“As a writer, you have to hold your nerve. I show up. I spend most of my time waiting. The waves of energy that come are psychic memories – events, almost all of them in the past, which radiate out. And, like the surfer, I go out to meet them. When something shows up you have to be alert and sharp enough to turn round and paddle hard enough to match its speed, and ride that momentum as far as it will go.”
The Boy Behind the Curtain explores some of the ways in which trauma radiates through people’s lives. “We know now from science that trauma changes our physical makeup,” Winton says. “It’s transmitted in the genes. Holocaust survivors and their children are affected in the same way as first peoples in Australia who were dispossessed. That stuff doesn’t go away. People don’t just suddenly snap out of it. It changes us.”
Winton’s happy suburban childhood was shattered when he was five. His father, a motorcycle policeman, was hit by a drunk driver and almost killed. He survived, and eventually recovered, but “we were no longer the safe, confident people we’d been before”. At the age of 18, Winton himself was a passenger in a car which ploughed into a girls’ school, leaving him “like a ghost in his own body”. Being hospitalised gave him time to think – and made him understand that time was precious. By the time he graduated from university he had written three books.
There are nuggets of information in these essays which will fascinate fans of Winton’s fiction. We see him wrestling to turn Dirt Music from a 1,200-page, six-kilo “turkey” – his word – into a classic that would make the 2002 Man Booker shortlist. We find him living in Ireland in the late 1980s, writing that most iconically Australian of novels, Cloudstreet. Both in print and in person, however, when he talks about the damage we’ve done to the planet – and our marked reluctance to do anything to put it right – Winton the nuanced observer of human nature becomes Winton the winged avenger.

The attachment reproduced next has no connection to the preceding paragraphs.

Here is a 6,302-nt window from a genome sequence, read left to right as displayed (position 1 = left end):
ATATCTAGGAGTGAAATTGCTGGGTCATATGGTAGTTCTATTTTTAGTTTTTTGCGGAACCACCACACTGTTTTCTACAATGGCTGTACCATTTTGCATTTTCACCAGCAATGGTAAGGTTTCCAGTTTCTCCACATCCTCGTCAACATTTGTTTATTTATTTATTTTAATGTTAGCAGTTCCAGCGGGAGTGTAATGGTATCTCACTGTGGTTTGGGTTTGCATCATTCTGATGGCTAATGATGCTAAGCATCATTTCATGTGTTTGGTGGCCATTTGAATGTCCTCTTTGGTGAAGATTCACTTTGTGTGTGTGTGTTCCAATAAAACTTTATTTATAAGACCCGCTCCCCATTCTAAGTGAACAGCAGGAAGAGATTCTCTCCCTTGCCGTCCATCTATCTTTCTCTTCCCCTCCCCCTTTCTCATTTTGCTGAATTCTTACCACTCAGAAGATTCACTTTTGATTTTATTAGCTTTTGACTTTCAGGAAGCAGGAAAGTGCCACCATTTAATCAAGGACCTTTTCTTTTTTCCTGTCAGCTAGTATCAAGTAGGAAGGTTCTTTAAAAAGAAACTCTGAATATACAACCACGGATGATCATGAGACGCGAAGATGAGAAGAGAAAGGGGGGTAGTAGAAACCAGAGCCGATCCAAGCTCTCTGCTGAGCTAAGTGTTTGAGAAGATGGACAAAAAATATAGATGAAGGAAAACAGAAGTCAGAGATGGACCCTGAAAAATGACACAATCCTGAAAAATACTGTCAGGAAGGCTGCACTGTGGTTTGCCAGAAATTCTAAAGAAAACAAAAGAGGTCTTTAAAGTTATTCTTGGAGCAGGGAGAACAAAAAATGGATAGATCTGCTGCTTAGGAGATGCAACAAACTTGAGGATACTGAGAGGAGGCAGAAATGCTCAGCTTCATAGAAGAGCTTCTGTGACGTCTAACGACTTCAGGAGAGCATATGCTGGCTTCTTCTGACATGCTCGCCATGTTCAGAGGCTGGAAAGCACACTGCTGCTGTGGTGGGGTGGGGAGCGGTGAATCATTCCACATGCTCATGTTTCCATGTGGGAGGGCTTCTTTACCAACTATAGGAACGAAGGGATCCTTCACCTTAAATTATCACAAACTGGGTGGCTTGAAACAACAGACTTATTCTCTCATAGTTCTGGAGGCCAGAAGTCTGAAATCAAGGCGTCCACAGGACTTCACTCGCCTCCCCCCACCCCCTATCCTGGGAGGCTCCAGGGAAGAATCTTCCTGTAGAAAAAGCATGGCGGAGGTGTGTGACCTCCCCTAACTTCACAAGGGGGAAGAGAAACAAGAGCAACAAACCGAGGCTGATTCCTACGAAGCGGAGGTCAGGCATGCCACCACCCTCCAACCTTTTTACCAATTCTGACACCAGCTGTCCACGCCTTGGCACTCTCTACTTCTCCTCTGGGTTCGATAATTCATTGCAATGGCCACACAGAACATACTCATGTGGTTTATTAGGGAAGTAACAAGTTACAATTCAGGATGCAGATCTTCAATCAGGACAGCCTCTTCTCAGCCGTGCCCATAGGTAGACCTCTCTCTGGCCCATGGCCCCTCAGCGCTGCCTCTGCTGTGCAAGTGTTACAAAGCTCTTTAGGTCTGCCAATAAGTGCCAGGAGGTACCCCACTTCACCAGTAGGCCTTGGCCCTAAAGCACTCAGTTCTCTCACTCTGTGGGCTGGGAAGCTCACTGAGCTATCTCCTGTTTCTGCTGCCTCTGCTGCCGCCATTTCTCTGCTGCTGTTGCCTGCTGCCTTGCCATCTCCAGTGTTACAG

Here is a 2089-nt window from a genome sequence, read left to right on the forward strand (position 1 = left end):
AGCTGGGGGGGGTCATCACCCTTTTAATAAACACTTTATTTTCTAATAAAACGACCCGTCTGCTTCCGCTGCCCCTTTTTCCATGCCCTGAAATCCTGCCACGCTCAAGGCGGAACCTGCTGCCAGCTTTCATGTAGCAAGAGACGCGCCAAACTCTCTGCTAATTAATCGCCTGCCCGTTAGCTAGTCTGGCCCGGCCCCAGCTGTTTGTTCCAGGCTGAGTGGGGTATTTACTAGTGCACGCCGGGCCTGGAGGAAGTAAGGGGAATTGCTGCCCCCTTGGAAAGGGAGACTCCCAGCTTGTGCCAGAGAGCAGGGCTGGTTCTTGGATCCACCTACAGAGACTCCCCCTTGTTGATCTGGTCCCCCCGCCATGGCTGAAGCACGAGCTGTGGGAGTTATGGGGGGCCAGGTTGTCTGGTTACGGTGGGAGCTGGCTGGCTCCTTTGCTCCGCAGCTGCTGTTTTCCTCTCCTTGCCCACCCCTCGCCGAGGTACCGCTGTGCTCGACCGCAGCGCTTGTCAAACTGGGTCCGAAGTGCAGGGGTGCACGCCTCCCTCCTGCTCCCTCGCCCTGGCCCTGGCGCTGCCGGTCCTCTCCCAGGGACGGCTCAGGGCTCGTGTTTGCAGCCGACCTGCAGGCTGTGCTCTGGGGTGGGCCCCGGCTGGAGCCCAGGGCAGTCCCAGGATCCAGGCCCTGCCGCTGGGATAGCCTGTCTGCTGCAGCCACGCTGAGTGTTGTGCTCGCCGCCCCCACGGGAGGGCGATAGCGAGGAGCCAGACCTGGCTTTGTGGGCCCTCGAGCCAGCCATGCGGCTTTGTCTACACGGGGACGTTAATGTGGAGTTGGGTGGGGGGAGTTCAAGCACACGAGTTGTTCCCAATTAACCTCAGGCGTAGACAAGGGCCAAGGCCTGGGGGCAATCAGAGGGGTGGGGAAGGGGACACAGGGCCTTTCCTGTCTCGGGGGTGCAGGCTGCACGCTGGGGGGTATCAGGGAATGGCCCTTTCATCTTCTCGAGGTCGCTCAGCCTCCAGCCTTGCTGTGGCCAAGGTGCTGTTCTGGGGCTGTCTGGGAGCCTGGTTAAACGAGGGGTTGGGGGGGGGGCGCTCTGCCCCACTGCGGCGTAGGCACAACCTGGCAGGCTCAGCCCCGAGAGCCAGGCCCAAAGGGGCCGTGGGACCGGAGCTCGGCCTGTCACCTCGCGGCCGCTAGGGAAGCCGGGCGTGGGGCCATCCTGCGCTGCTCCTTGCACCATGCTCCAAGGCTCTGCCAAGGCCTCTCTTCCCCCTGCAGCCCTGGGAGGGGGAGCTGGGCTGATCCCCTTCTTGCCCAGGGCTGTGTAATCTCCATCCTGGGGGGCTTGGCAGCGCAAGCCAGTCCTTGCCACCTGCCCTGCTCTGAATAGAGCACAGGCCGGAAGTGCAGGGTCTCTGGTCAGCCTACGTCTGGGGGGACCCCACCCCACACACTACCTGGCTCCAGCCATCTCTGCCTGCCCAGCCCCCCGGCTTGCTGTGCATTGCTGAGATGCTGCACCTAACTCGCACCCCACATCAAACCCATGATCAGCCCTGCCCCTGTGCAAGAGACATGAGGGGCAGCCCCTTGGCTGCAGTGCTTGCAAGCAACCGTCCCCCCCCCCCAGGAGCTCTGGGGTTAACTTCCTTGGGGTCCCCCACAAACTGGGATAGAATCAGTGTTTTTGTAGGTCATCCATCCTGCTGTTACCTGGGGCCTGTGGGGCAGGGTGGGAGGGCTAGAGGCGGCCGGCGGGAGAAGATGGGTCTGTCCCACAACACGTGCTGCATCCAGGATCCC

I’m not quite sure how we get from talking about the desperate situation of the Great Barrier Reef to the subject of the former prime minister of Australia. But the mere mention of Tony Abbott sends Winton into what would be, if it wasn’t delivered in his mild, laidback way, a first-rate rant.
“One thing he was good at,” Winton says of Abbott, “was putting a crowbar into the spokes of every wheel. He wasn’t any good at building anything. He never made anything. He didn’t pass anything worth a pinch of shit. But he was a great wrecker. The man who stood for nothing – and shame on him, and shame on his party.”
Abbott’s successor, Malcolm Turnbull, has not been markedly more sympathetic to the environment. If anything, he is less so. How does Winton motivate himself to continue the environmental struggle in the face of official indifference – even sabotage?
“Those of us who are working on that stuff are doing it because what’s the alternative? To accept that we’re cactus? For our generation, when our children ask us, ‘What did you do during the war?’ they’re not talking about guns and bombs. They’re talking about what we did during the battle to save the world. And we’ll have to answer them.
“If ever there was a generation that had a right to be angry, it’s people who have inherited the mess that we’ve made: financially, socially, in terms of policy and, above all, ecologically.”
Is there anything to be said, after all that? There is. There is always a tiny fish of hope, swimming unseen and often unrecognised. Like Hannia Wintoni, perhaps.
“It just shows you what’s out there. It just shows how special Australia is. It may be a prosperous, first-world, post-industrial country. But we still live in this great wild place.”
The Boy Behind The Curtain is published by Picador